At this point, the traffic share is so low that there isn’t much of an impact to most programs’ bidding based solely on online return on ad spend. However, as these ads become a bigger part of total traffic, that impact will become larger. Thus, brick-and-mortar brands will need to be even more diligent about tracking orders that occur in store that are tied to paid search clicks and include this value in calculating appropriate bids.

CPC may go up
Since Google Maps traffic is categorized as part of Google search traffic rather than the search partner network, brands can’t exclude ads from showing on Google Maps if there are active location extensions, as all search campaigns must target Google search.

There’s also no way to adjust the price paid for Google Maps traffic relative to other Google search traffic. This is slightly concerning, mainly because “Get location details” clicks are more expensive on mobile devices than overall CPC for brand text ad for the median advertiser.

Interestingly, desktop CPC for “Get location details” is actually lower than overall CPC. However, on phones, which have the highest click share coming from “Get location details,” CPC is 30 percent higher. Tablet CPC is way higher, which is another weird tablet data point that’s hard to explain.

It’s not totally clear why these clicks are more expensive, but there is something of a parallel in the cost of search partner brand keyword clicks. While search partner non-brand clicks are cheaper for most advertisers than traffic, the reverse is true for brand keywords.

Since there are no bidding controls for either Search Partner or Google Maps ads, there’s no way to combat these higher costs, and brands that want this traffic simply have to eat the costs or turn off traffic entirely.

Just like conversion rate, these CPC differences aren’t really impacting campaigns that much with such a small click share right now. But looking forward, that could change if Google’s able to ramp this traffic up.

As the default navigational app on Android, as well as a popular source of in-browser navigational directions, Google Maps has a lot of users and traffic. Google is in the process of expanding its monetization of that traffic, defaulting advertisers with active location extensions for brick-and-mortar stores into showing Google Maps ads with little targeting control.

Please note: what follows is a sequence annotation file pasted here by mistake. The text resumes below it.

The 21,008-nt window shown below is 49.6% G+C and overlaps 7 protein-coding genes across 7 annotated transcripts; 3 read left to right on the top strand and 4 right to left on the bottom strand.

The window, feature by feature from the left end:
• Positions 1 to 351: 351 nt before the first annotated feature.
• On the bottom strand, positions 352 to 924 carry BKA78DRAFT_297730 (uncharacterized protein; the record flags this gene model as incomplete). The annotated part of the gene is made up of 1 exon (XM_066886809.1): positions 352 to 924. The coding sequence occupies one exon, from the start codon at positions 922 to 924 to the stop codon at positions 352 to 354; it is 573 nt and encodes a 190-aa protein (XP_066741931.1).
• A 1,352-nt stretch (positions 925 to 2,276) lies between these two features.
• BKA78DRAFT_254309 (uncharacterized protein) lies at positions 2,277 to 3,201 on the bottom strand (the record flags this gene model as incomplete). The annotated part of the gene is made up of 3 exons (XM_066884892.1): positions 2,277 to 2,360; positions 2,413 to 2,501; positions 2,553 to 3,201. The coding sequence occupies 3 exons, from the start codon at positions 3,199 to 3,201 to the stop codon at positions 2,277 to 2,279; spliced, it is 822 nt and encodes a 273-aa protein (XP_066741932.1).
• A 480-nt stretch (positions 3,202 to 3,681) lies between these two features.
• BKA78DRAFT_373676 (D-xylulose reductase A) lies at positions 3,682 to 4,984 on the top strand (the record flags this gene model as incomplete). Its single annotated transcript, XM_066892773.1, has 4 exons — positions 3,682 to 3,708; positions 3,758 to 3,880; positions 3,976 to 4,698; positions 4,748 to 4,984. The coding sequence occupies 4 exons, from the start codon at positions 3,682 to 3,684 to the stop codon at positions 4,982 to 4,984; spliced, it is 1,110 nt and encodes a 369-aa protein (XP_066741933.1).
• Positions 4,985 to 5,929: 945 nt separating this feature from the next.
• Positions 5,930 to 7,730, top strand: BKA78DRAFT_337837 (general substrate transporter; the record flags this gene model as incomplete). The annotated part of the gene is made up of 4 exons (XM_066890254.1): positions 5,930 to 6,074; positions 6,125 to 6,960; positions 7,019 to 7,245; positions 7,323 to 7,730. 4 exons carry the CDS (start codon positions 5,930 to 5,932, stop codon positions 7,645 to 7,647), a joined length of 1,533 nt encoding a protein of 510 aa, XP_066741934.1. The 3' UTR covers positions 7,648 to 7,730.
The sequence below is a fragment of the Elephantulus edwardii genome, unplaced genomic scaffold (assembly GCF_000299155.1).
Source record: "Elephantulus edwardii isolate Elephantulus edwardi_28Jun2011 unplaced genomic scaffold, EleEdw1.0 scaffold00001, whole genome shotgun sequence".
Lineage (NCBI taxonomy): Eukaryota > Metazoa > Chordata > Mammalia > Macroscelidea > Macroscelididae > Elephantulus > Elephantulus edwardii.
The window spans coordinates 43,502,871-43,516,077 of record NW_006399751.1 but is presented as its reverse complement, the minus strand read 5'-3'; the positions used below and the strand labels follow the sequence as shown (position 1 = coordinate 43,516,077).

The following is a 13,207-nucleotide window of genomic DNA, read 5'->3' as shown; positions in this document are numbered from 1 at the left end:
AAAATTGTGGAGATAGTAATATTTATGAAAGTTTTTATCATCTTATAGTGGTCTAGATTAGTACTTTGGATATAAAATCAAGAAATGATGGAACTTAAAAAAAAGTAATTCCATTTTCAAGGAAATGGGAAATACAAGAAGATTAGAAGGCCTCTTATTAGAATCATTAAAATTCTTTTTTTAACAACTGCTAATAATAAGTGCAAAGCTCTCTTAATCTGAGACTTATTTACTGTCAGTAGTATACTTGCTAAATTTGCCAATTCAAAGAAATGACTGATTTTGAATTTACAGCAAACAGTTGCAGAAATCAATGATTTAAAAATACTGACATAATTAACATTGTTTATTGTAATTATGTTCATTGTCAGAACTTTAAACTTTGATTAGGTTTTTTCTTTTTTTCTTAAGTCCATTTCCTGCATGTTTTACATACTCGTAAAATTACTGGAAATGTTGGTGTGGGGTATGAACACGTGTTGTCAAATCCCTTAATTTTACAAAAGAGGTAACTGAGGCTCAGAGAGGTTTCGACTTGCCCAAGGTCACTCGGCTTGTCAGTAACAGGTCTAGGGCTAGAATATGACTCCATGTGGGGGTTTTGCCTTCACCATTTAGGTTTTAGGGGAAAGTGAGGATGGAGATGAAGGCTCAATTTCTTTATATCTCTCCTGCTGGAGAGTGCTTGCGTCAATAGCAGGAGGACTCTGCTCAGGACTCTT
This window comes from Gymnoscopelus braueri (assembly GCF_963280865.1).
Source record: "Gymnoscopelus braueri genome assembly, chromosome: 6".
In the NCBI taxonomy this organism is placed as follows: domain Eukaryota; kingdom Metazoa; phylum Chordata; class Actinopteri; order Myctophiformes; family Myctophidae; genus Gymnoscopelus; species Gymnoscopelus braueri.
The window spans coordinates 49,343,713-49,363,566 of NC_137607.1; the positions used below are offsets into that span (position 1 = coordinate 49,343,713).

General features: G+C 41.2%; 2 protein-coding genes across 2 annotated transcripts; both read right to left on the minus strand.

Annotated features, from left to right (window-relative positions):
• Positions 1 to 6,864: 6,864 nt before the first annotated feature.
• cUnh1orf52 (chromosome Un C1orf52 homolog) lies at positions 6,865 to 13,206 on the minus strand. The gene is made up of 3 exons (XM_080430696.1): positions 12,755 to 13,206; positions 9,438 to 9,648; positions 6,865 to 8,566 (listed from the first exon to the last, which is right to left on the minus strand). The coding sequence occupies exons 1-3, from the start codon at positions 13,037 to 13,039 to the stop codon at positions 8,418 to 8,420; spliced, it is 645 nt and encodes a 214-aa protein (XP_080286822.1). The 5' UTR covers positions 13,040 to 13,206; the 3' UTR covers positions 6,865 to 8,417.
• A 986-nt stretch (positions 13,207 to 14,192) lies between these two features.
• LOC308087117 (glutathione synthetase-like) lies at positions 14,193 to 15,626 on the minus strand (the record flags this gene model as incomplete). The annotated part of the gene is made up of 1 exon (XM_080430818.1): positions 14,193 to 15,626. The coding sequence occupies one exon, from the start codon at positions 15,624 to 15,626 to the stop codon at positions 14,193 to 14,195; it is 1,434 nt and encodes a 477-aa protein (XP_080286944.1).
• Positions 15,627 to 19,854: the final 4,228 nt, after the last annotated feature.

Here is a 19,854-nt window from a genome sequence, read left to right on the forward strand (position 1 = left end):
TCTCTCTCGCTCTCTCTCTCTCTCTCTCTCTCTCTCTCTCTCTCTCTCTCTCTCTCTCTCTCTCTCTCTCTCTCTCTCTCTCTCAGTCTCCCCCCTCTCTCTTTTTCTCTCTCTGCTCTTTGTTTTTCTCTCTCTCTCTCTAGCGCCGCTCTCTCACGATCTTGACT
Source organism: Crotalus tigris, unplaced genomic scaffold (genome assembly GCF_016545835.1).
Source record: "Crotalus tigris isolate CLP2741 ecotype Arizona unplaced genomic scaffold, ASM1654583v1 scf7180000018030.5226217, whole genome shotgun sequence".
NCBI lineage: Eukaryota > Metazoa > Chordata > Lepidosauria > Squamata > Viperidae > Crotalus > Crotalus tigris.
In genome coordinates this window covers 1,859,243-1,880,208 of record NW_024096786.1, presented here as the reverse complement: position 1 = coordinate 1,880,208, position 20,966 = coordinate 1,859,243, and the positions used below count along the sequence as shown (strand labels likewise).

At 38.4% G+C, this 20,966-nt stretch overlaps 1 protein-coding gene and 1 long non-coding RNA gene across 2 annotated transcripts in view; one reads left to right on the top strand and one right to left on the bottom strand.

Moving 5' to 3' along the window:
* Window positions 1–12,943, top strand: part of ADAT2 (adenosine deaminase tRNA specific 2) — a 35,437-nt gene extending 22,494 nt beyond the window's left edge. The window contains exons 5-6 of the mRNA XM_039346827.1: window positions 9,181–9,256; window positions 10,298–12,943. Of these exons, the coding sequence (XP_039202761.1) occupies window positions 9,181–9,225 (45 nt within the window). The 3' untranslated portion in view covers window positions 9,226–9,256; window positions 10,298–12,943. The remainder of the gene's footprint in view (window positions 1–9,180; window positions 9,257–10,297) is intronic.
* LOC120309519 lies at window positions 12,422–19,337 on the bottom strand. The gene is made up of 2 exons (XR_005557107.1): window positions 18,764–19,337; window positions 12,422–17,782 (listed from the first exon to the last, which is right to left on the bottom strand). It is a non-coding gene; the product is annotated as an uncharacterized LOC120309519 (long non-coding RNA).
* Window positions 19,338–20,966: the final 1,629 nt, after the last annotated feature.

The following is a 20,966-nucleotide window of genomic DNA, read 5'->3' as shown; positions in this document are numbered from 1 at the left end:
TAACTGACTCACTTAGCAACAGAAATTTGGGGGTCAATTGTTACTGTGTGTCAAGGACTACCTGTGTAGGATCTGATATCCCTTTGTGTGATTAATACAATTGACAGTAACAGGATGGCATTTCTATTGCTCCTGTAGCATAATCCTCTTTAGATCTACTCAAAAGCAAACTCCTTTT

This is part of Google’s recent larger focus on driving ad traffic from searches with local intent, with new formats like local inventory ads and ads in the Local Pack similarly targeted at drawing clicks from users looking for nearby brick-and-mortar options. Some of these ad units provide real incremental value to advertisers by getting local business information in front of interested searchers. Others, like Google Maps ads for brand keyword searches, seem redundant and less likely to drive incremental value for brands.

Looking forward, most brands would like at least some ability to adjust the price paid, as well as the option to opt out of showing ads based on location extensions in Google Maps. For brands with multiple local stores, it’d also be nice to control which location a user is shown, since there might be other considerations besides proximity which warrant promoting a specific location. Hopefully, Google will provide such controls if these ad units continue to grow in terms of traffic share.

For now, brands with physical locations should try to take advantage of in-store conversion and visit tracking, available through Google and other third parties, if possible, in order to tie these conversions to online clicks. This will help in calculating the value driven by ads, whether those on Google Maps or elsewhere across the Google search network.